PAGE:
The major problem with the film is the screenplay as no real tension is ever built up because Morgan refuses to actually delve into any event she just glosses over them and attempts to stuff too much into a short amount of time. The lines given to the actors that are clearly meant to be their big moments land with little impact and are so generic and lacking in passion that it is hard to believe them. Were we to see more of one thing, Maud's home life for example, maybe we could connect to some part of the story and feel some pain when our non-descript main character loses her family. As it stands the film is impossibly dull and contains laughably bad dialogue that actresses as great as Streep and Helena Bonham-Carter are asked to spout.
The lead performance is lacking in any conviction as even though Mulligan is lumped with an awful screenplay she manages to be extremely blank in the lead role. I felt no worry for her as a lead character as her face remains blank and there was no pain in her eyes as she watches a woman be trampled by a horse. Streep is great in her one scene although there are shades of Florence Foster Jenkins (2016) she makes Pankhurst all her own. Bonham-Carter and Anne-Marie Duff try their hardest with their roles but they are given so little to do that it is hard to care. I was left feeling extremely dejected because I had just watched Wildlife (2018) in which Mulligan is great and this film managed to sap her of all the magnetism she is capable of possessing.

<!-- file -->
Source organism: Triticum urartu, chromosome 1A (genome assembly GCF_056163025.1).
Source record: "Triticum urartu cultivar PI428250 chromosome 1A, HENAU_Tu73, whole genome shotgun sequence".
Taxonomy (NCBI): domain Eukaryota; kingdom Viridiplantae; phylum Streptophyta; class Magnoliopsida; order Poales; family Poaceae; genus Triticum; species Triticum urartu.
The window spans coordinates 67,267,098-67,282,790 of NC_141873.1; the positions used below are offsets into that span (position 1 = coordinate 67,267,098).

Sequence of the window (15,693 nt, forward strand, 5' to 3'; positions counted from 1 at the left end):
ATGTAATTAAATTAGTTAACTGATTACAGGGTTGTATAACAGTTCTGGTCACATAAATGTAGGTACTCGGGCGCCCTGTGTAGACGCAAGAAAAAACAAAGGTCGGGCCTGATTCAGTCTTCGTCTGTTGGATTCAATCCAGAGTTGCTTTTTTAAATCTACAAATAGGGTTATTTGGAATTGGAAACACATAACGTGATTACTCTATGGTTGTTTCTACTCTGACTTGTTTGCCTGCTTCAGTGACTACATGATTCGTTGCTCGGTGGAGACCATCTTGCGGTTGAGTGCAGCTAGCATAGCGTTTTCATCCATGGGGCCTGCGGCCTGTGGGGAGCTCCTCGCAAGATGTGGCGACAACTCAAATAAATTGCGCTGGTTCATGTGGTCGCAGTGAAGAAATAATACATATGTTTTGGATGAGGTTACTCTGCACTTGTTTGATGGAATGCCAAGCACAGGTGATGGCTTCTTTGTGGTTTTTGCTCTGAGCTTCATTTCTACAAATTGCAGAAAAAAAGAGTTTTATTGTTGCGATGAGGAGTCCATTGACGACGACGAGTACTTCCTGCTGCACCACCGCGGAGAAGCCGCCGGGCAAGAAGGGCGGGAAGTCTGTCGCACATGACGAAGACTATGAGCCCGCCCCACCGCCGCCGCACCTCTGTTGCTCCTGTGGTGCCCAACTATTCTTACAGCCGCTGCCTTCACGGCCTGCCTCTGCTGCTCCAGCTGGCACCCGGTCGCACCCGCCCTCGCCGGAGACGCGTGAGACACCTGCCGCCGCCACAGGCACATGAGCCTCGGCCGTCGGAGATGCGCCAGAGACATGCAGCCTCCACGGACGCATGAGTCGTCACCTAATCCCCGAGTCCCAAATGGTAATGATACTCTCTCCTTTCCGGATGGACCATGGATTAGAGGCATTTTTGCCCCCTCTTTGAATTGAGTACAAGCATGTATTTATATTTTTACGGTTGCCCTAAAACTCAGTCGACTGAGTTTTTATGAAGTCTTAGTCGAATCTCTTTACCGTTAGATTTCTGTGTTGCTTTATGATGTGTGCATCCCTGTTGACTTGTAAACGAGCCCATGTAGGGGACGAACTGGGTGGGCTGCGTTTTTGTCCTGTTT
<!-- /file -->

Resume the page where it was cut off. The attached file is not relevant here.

Director Sarah Gavron does not appear to have any real directorial voice with the entire film looking like a television production overseen by the BBC. She doesn't bring any excitement or sense of danger to the film and the moments that are clearly meant to have dramatic heft don't go all the way. I would think that watching a woman go on a hunger strike would be painful and affecting to watch but here I felt such a disconnect as nothing about the scenes made me care about Mulligan or her comrades. That is a bad film because when I feel such a lack of passion for characters swept up in a historical moment that I care about what's the point of making the film?
I would recommend anybody against watching this film because it is boring and wastes great talents. Go watch Fight Club (1999) if you want to see Bonham-Carter get to do something, if you want films directed by women look at the films of Nicole Holofcener who allows you to connect with her characters. This is a bad film about a great subject.
Only mildly entertaining for such interesting historical events. The characters are only partially sympathetic and the filmmakers tried to tell too many stories in 105 minutes. A mimi-series on Netflix or with HBO/Showtime would've allowed the story to bloom and the characters to grow.